UNITED STATES of America, Plaintiff-Appellee, v. Kenneth Todd BURKE, Defendant-Appellant.
This case involves the belated disclosure of exculpatory or impeachment evidence required by Brady v. Maryland, 373 U.S. 83, 83 S.Ct. 1194, 10 L.Ed.2d 215 (1963). Although we conclude that the tardy disclosure of exculpatory or impeachment evidence can sometimes give rise to a Brady violation and are greatly concerned by the government's conduct in this case, we conclude that the defendant's objection to the government's belated disclosure failed to articulate any basis for finding that he was prejudiced by the delay. As a result, we affirm the judgment of the district court.
Kenneth Todd Burke was convicted by a jury of conspiring with James Johnston to possess with intent to distribute, and to distribute, methamphetamine. He was also convicted of maintaining a drug house.
A. Events Leading to Mr. Burke's Indictment
In October 2006, agents from the Wyoming Division of Criminal Investigation (“WDCI”) conducted an undercover purchase of methamphetamine from Teddy Corbett. After agreeing to cooperate with the WDCI agents, Mr. Corbett advised them that his primary source of methamphetamine was James Johnston, who resided in Casper, Wyoming at a home owned by Kenneth Burke's mother. Mr. Burke and Michael Jacobs, Mr. Burke's former brother-in-law, also lived at the house along with Mr. Johnston.
In December 2006, the police fitted Mr. Corbett with a wire, and sent him to purchase methamphetamine from Mr. Johnston. Perhaps sensing a trap, Mr. Johnston refused to sell Mr. Corbett drugs. The police, undeterred, obtained a warrant for the Casper home and executed a search in February 2007, after Mr. Burke was already in jail on unrelated charges. The police uncovered methamphetamine, digital scales, and other paraphernalia in and around the couch in the living room on which Mr. Johnston slept. They also discovered drug paraphernalia and a small amount of drugs in Mr. Jacobs' bedroom. No drugs or drug-related items were found in Mr. Burke's bedroom.
As the police continued their investigation into Mr. Johnston's drug trafficking business, they quickly decided to speak to Mr. Burke. Mr. Burke admitted to the police that Mr. Johnston both used and sold methamphetamine out of their shared residence. Mr. Burke denied any involvement in Mr. Johnston's enterprise, however, and told investigators that he no longer even used methamphetamine. Instead, he claimed that he had unsuccessfully tried to get Mr. Johnston to leave the house and was glad that the police were getting the methamphetamine out of his home. His protestations of innocence notwithstanding, Mr. Burke was eventually charged with maintaining a drug-related premises and conspiracy to possess with intent to distribute, and to distribute, methamphetamine. Although Mr. Johnston separately pled guilty pursuant to a plea agreement, Mr. Burke chose to proceed to trial.
At trial, Mr. Johnston presented a very different account of Mr. Burke's involvement. According to Mr. Johnston, both he and Mr. Burke sold methamphetamine out of the shared residence. While Mr. Johnston indicated that he and Mr. Burke sold mostly to their own customers, he noted that if either was running short on inventory, he might acquire drugs from the other. Mr. Johnston also testified that he used methamphetamine around forty times with Mr. Burke. Finally, Mr. Johnston testified that Mr. Burke had helped him deal with Mr. Corbett after the latter attempted the controlled buy. According to Mr. Johnston, Mr. Burke took Mr. Corbett to a carwash and threatened him about wearing a wire against Johnston. Mr. Corbett later corroborated Johnston's account of his confrontation with Mr. Burke. Mr. Corbett also testified that Mr. Burke had physically assaulted him when both were incarcerated, presumably in response to Corbett's involvement in the police investigation into dealings at his home.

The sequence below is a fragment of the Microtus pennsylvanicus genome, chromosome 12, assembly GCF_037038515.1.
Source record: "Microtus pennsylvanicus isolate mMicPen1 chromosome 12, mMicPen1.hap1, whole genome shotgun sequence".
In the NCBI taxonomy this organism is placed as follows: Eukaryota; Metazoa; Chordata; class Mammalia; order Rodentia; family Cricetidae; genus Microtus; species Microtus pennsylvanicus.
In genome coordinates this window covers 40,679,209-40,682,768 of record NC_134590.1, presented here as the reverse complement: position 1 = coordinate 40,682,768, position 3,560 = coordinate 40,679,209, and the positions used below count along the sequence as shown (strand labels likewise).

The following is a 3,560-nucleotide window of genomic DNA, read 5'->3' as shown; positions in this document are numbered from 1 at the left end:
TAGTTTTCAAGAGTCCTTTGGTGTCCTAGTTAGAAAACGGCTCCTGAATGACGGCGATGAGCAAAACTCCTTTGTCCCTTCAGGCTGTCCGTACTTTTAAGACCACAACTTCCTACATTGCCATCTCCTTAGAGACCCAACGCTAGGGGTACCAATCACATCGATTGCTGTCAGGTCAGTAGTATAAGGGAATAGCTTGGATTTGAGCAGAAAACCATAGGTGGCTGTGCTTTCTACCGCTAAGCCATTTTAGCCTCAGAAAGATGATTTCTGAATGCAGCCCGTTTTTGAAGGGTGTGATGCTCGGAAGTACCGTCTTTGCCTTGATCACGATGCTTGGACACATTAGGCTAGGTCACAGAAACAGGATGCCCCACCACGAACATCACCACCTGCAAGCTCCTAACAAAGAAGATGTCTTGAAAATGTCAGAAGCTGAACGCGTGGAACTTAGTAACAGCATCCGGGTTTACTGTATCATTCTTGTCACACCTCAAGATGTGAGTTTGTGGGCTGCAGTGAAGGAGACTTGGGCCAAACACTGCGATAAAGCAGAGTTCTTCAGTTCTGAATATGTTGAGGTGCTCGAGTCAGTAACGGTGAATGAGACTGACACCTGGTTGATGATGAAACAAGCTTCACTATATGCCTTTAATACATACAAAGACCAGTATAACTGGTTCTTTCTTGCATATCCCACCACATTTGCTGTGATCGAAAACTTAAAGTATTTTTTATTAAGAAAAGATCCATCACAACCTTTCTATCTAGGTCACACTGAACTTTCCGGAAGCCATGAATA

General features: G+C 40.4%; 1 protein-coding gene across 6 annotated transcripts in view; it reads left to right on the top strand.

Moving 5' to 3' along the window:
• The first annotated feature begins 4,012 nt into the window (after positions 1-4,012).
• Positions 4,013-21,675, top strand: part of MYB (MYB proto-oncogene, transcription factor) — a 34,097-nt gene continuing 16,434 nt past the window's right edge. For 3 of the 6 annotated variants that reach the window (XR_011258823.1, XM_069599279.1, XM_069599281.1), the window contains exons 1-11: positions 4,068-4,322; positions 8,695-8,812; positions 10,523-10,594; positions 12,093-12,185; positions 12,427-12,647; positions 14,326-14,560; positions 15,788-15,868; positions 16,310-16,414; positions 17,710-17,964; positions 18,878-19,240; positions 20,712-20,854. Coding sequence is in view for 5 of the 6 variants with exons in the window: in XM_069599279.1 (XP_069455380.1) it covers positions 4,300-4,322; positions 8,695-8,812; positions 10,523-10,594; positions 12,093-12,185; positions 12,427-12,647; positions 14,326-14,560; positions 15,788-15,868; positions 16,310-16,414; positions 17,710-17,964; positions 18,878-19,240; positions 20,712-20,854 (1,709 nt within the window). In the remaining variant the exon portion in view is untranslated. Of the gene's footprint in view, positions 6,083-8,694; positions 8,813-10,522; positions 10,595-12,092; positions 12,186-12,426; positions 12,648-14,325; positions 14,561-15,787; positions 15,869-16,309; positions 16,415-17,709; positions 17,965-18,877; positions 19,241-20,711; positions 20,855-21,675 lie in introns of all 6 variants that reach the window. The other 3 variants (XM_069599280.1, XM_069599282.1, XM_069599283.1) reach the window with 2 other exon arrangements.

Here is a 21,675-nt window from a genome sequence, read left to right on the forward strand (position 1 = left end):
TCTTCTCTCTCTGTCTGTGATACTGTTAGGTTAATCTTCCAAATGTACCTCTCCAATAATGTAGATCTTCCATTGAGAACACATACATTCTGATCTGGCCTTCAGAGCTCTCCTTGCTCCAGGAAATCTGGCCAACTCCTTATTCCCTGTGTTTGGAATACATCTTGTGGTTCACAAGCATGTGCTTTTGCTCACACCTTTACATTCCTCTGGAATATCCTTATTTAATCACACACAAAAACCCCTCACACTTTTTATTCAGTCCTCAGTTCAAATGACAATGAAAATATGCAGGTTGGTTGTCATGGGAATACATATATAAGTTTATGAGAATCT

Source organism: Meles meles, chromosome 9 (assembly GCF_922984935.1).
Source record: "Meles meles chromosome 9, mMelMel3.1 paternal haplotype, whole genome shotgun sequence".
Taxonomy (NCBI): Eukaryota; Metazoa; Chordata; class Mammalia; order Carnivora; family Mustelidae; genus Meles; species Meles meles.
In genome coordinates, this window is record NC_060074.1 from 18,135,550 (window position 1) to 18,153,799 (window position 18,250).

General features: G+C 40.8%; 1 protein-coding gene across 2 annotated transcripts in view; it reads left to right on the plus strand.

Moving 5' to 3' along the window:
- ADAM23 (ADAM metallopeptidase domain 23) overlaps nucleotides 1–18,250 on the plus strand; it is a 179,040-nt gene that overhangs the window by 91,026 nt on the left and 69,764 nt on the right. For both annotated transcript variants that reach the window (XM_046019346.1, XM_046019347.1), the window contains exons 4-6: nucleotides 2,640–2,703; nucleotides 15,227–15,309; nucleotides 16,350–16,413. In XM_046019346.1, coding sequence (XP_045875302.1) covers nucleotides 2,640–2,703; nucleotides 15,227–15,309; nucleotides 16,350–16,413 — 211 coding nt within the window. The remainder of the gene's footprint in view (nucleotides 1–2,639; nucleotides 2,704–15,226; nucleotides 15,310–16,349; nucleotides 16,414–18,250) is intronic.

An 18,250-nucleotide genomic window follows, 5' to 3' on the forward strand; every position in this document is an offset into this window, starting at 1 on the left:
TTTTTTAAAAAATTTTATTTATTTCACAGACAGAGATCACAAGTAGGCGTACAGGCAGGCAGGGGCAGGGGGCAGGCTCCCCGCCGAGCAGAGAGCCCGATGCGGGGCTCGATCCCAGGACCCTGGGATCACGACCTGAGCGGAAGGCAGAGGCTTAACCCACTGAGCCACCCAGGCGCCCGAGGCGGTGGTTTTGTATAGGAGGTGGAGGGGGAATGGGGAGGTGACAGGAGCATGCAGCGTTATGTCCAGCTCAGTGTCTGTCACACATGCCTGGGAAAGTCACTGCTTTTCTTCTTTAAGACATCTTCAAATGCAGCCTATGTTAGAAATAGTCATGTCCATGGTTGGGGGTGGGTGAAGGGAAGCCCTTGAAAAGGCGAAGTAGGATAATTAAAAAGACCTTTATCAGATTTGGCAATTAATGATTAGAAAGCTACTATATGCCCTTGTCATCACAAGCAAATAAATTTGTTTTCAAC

Other witnesses at trial testified that they had purchased methamphetamine from either Mr. Johnston or Mr. Burke at the shared residence. April Spong testified that she generally purchased methamphetamine from Mr. Burke, but would purchase drugs from Mr. Johnston when Mr. Burke was unavailable. Kim Meiwes, Wendell Bray, and Joe Wilson testified that they routinely bought methamphetamine from Mr. Johnston at the Casper home. Ms. Meiwes and Mr. Wilson both also testified that they had seen Mr. Burke at the house during visits to purchase drugs from Mr. Johnston.
The jury found Mr. Burke guilty of both charges.
B. The Factual Basis of Mr. Burke's Appeal
Before trial, Mr. Burke filed a motion seeking the disclosure of any immunity agreements between the Government and any informants that it planned to call to the stand. The district court ordered the release of this information, and the government acknowledged its responsibility to comply. The government failed to disclose, however, that Teddy Corbett was testifying pursuant to an “informal” plea agreement reached before trial. Under the accommodation reached between the government and Mr. Corbett, the government agreed not to charge Mr. Corbett with any federal crimes in exchange for his cooperation. See Aplt. Br. 17. The government's failure to divulge the immunity agreement was compounded by the fact that the prosecutor, Kenneth Marken, even initially affirmatively elicited testimony at trial that there was no such agreement. Mr. Marken asked Corbett: “Are you here pursuant to any kind of plea agreement?” Mr. Corbett responded: “No.” R. V 410. The prosecutor made no attempt to correct this misstatement, even though he was the one who had negotiated the agreement with Mr. Corbett.